Thursday, July 29, 2010

Oh Those Skinny Yarns

Really thin yarns (fingering weight and smaller) often are very luxurious, but it can be hard to motivate yourself to knit a large project with a small yarn. This would mean more stitches, and more hours. The books below have patterns that will be so tempting you may not be able to resist.


Knit So Fine: Designs with Skinny Yarn by Liza Myers, Laura Grutzeck, and Carol Sulcoski.

My first impression of this book is that I would gladly purchase many of the items shown in this book from a store at the mall. The projects are knit with really fine yarn, so they would take a long time, but I am inspired to try to create some of these objects.

The Patterns
  • Simplicity (Ruffle Scarf, Drapey Silk Top, Cowlneck Pullover, Cabled Vest, Kimono Top)
  • Speed (Ribby Vest, Anemone Beret, Eyelet Halter, Mohair T-Neck, Dolman Top)
  • Style (Skater Sweater, Lace-Trimmed Raglan, Wrap Dress, Bamboo Skirt, Asymmetric Cardigan)
  • Shine (Bohus-Inspired Pullover, Traveling Stitch Legwarmers, Lattice Lace Pullover, Lace Stole, Fingerless Elbow Gloves)
In the intro, the sentiments that the authors utter are true. Many people I know have fears of yarns skinnier that worsted weight. I knit mittens and gloves with fingering weight, but the idea of making a whole sweater and the hours that it would take me is daunting. These patterns are so beautiful that I may have to change my mind.

There is discussion on how garments knit with finer yarn are more flattering. There is a great example with barbie, showing how a dress knit in a thin yarn is more flattering. There is also more space to showcase fun stitches, such as cables. It is true, you can do more with more stitches per row and more rows per inch. The tips are helpful for an experienced knitter, not just the beginner.

My favorite patterns: Cabled Vest is simple with a snake cable winding down one shoulder. Since it is sleeveless, there is less places where you would need to worry about fit. The Kimono Top is shown fastened with a bamboo knitting needle. Since it is a wrap top, it looks like it would be easier to make fit, even if you have big fluctuations in your weight. Mohair T-neck looks like many sweaters that I have in my closite. It is knit with a loose gauge so it should be faster than many of the other projects in this book. I think this is in my queue right now. I just regret that the mohair yarn I have is a lighter color than the one shown in the picture! Too bad that yarn would cost around $100 for the project. Wrap Dress is not something I could knit myself, but man I want someone to make it FOR me! The Asymmetric Cardigan has beautiful texture and is super flattering. The Fingerless Elbow Gloves fit a niche I have been looking for. I purchased some alpaca on sale last winter, and have been looking for the perfect fingerless glove pattern. I don't have enough wool to make them to my elbows, but I will enjoy a complex cabled pattern for something I can wear often while I knit!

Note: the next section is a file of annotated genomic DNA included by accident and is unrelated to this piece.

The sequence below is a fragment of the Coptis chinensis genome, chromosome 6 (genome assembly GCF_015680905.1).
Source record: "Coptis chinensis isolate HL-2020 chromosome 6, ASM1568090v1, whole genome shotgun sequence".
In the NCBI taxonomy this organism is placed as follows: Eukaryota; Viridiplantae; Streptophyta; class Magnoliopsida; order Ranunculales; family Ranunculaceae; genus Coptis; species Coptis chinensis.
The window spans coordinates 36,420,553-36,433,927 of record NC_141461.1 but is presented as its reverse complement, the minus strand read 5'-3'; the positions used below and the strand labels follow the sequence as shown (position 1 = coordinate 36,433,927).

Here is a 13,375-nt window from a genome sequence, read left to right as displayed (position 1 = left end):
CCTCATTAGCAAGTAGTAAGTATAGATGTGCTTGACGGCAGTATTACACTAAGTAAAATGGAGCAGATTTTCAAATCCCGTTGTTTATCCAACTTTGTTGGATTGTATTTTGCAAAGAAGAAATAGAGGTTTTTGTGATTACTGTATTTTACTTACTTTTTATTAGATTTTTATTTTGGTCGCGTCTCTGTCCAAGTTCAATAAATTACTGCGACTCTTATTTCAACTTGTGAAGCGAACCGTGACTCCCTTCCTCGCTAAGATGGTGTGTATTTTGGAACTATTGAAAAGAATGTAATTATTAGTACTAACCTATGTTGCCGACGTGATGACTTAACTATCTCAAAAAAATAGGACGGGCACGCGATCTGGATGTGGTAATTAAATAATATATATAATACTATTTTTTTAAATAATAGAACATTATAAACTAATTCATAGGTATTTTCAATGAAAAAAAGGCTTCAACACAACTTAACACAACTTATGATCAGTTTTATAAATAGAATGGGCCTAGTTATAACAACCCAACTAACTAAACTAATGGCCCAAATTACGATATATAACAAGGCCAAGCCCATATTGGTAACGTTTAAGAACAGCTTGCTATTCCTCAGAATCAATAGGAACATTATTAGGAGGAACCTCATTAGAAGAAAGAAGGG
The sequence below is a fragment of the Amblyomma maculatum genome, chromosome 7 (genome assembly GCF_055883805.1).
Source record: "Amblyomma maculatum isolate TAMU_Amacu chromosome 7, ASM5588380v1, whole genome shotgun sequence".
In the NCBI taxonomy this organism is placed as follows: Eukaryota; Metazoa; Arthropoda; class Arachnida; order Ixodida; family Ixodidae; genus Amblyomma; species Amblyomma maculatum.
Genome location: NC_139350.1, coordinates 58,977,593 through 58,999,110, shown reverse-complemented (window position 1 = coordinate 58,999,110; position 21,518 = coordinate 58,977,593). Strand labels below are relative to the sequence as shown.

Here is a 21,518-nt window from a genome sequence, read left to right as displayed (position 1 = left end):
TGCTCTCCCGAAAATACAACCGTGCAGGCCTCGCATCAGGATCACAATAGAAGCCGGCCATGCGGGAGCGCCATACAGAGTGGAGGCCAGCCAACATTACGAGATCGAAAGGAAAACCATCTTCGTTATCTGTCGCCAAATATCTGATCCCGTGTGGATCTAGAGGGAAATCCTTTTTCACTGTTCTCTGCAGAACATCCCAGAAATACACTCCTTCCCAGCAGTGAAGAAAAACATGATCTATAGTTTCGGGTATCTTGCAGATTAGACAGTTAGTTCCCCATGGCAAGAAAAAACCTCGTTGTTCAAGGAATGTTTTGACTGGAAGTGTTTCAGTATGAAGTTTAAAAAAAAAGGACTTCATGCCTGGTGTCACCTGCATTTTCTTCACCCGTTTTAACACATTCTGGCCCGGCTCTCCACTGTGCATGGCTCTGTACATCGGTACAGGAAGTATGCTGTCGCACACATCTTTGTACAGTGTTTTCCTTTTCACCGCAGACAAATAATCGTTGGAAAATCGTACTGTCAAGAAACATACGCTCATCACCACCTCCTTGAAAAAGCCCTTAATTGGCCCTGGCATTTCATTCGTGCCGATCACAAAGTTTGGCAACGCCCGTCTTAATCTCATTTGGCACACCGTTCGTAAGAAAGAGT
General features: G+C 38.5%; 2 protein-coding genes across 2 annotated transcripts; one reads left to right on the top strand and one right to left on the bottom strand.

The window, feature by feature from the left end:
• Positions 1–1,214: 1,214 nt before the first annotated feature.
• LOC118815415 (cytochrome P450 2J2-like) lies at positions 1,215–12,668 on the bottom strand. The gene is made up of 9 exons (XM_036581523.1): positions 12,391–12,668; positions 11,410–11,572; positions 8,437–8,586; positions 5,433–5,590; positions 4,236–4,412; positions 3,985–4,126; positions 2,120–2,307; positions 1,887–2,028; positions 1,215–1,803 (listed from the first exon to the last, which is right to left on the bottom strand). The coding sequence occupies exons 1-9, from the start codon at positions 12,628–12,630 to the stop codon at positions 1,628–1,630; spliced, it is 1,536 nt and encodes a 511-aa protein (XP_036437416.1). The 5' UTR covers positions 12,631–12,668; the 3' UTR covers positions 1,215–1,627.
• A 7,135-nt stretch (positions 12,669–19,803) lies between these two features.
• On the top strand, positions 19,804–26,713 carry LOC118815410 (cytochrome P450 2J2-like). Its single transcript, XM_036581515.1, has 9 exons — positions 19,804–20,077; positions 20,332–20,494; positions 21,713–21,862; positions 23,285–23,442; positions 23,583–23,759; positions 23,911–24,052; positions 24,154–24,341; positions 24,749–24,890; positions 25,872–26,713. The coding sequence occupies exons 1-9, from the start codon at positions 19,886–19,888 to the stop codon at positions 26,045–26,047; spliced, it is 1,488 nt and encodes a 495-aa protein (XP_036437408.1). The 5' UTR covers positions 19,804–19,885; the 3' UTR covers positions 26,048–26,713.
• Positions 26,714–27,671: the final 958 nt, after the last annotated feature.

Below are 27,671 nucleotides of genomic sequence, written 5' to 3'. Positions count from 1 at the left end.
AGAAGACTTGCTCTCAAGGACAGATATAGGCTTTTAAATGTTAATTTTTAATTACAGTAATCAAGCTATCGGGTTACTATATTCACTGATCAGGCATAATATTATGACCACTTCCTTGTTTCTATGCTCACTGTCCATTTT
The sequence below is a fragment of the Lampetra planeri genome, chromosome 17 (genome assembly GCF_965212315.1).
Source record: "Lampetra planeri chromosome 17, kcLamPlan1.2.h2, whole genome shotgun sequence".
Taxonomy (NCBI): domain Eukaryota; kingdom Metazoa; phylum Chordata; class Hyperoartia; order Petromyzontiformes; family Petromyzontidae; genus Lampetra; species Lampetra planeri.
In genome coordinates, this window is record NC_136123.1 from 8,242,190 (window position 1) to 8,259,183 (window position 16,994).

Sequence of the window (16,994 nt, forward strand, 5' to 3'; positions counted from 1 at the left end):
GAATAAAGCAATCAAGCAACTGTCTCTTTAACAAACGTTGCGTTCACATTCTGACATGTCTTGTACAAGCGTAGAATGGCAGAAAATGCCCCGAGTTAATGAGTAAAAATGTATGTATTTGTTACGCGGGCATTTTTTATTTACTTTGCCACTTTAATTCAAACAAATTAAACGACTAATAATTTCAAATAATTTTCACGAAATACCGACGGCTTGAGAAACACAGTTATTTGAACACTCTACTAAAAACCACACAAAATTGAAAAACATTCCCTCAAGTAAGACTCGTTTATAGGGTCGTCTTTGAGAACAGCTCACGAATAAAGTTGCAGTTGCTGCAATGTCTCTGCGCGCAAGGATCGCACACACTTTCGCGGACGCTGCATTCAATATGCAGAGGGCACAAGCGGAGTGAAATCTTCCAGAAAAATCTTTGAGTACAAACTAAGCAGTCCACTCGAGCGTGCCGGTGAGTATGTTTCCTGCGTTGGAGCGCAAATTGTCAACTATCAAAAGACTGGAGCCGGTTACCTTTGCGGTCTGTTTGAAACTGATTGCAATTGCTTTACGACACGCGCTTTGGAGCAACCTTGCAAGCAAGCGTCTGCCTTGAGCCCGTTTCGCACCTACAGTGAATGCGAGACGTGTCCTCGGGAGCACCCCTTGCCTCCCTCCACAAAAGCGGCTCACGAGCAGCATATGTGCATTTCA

This is a book I would not mind adding to my personal collection (hint, hint!) I think that the patterns are classic timeless and fashionable.


Knitted Lace of Estonia: Techniques, Patterns, and Traditions by Nancy Bush

Lace fascinates me. It is the reason I'd like to learn how to crochet, I have inherited some beautiful lace bread covers made by my foremothers and would love to be able to create things that would be just as cherished. I have limited experience making lace, and I know that using such thin yarn makes the project take a long time. I borrowed this book to get a glimpse of the beauty, since I do not think that I am ready to commit myself to such a large project.

The Projects:
  • Queen Silvia Shawl, Triangular Scarf in Leaf Pattern, Peacock Talk and Leaf Scarf, Lehe Square Shawl, Raha Scarf, Leaf and Nupp Shawl, Maikell Shawl, Madli's Shawl, Triangular Summer Shawl, Lily of the Valley Scarf, Lilac Leaf Shawl, Miralda's Triangular Shawl, Triinu Scarf,Crown Prince Square Shawl
As you will see from the pattern titles, they are all shawls (9) and scarves (5). Leaves are a common theme among them as well. I find the projects stunning, and if I didn't know exactly how long it would take me to finish one, I'd be adding them to my queue for Christmas gifts.

In addition to presenting beautiful patterns, this book brings us into the history of this knitting tradition. I love it when I am presented in the traditional and more modern methods of crafting a particular project. Who knew that it is traditional to make the lace edge separately and then sew it on?

The book ends with a dictionary of lace stitches. I do love a book that has uses that extend beyond the provided patterns. When I'm ready to explore lace more, I will return to this book.

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